Housing starts, permits flat lining
* Housing starts fell 5.9% to a seasonally adjusted annual rate of 575,000 in February, which sounds worse than the -3.6% forecast. But the January starts figure was revised up to 611,000 from 591,000 and the raw number that economists were looking for was 570,000. Long story short, starts were mostly in line with expectations. Building permit activity fell 1.6% to 612,000, which was slightly better than the 601,000 forecast.
* By property type, single family starts dipped 0.6%, while multifamily starts tanked 30.3%. Permitting activity slipped 0.2% in the single-family market and fell 7.6% in the multifamily category. If you step back and look at the longer-term trend, it's fair to say we've basically flat-lined for the past year.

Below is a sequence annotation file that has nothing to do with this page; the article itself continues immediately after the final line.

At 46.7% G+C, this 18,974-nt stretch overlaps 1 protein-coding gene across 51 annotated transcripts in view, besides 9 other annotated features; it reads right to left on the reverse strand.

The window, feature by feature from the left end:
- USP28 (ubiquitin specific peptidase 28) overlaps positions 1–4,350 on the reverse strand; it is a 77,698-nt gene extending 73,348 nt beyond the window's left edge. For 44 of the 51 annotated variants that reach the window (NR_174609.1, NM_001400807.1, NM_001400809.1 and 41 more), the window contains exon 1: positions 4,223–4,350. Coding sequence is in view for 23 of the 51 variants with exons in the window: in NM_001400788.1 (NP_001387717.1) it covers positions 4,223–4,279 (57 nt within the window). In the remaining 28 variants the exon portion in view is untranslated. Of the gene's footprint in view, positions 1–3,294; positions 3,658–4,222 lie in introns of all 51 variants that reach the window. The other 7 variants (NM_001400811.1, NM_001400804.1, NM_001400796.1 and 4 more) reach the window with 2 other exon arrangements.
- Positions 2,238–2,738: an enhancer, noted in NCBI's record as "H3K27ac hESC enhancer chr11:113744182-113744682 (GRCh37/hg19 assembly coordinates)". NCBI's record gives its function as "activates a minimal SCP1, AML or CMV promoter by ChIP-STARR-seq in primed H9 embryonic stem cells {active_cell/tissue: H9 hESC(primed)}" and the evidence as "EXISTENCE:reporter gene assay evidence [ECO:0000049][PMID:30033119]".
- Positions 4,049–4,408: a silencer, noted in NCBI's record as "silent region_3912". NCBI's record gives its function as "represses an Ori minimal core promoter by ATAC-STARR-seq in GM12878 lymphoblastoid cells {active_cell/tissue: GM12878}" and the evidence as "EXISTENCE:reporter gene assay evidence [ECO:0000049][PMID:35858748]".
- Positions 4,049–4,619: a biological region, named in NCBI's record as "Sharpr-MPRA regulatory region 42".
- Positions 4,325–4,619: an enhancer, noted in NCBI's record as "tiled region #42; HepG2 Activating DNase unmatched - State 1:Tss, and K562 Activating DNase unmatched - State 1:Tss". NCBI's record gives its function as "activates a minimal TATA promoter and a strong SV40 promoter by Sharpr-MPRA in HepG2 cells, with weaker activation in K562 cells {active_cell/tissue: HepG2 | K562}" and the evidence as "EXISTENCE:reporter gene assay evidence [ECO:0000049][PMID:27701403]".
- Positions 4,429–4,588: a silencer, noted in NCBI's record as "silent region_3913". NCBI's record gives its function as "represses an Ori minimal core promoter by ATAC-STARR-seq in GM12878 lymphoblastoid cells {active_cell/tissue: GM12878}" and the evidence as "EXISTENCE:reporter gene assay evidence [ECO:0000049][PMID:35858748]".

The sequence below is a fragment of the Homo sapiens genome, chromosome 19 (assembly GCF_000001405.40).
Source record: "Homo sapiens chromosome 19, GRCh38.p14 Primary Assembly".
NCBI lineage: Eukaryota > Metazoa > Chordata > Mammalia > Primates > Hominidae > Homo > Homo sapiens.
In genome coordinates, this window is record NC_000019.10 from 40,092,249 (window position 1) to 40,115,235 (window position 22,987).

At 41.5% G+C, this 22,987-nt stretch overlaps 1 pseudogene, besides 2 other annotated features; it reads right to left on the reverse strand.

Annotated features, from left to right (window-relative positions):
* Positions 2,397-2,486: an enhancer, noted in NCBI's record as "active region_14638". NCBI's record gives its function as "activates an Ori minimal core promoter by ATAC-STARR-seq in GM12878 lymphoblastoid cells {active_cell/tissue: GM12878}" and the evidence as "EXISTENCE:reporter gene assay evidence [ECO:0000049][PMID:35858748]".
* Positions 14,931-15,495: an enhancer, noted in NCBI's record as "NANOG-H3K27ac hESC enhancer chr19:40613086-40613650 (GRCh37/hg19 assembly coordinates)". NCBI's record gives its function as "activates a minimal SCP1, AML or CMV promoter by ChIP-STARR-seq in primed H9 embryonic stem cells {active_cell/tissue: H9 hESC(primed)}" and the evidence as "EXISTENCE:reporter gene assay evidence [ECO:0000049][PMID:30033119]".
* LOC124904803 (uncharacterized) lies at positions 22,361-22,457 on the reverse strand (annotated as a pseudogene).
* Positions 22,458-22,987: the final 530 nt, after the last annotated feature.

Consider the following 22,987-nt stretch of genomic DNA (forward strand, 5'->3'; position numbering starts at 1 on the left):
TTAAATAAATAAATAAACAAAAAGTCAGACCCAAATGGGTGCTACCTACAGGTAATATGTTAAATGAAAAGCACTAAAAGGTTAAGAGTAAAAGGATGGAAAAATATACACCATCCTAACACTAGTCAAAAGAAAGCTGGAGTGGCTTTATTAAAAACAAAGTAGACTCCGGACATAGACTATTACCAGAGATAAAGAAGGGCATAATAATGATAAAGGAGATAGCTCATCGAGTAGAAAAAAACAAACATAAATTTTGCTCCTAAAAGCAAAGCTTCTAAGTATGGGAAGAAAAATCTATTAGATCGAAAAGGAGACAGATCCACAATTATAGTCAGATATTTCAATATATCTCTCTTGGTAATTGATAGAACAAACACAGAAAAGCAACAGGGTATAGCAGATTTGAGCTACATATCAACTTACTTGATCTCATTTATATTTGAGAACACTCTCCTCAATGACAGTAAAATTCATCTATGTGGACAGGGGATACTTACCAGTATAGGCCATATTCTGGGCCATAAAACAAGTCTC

* Regionally, starts were a mixed bag. They dropped 15.5% in the South and fell 9.6% in the Northeast, but rose 7.9% in the West and gained 10.6% in the Midwest. Building permits slipped 2.1% in the West and fell 5.8% in the South. They flat lined in the Northeast and rose 11.7% in the Midwest.
Someone should get out the paddles -- because the housing market is flat lining! Tight credit conditions, anemic demand, and inventory pressure from the "used" home market are all keeping builders on the gurney. And frankly, that's what I've been expecting.
While the inventory of new homes on the market has plunged to the lowest level since the early 1970s, distressed inventory continues to be parceled out into the market. That means buyers have plenty of cheap existing homes to choose from. That, in turn, means builders have little incentive to ramp up production. We won't see a more notable upturn in starts -- or if you prefer, the patient walking on his own -- until 2011. But at least the three-year crash that began in 2006 is over.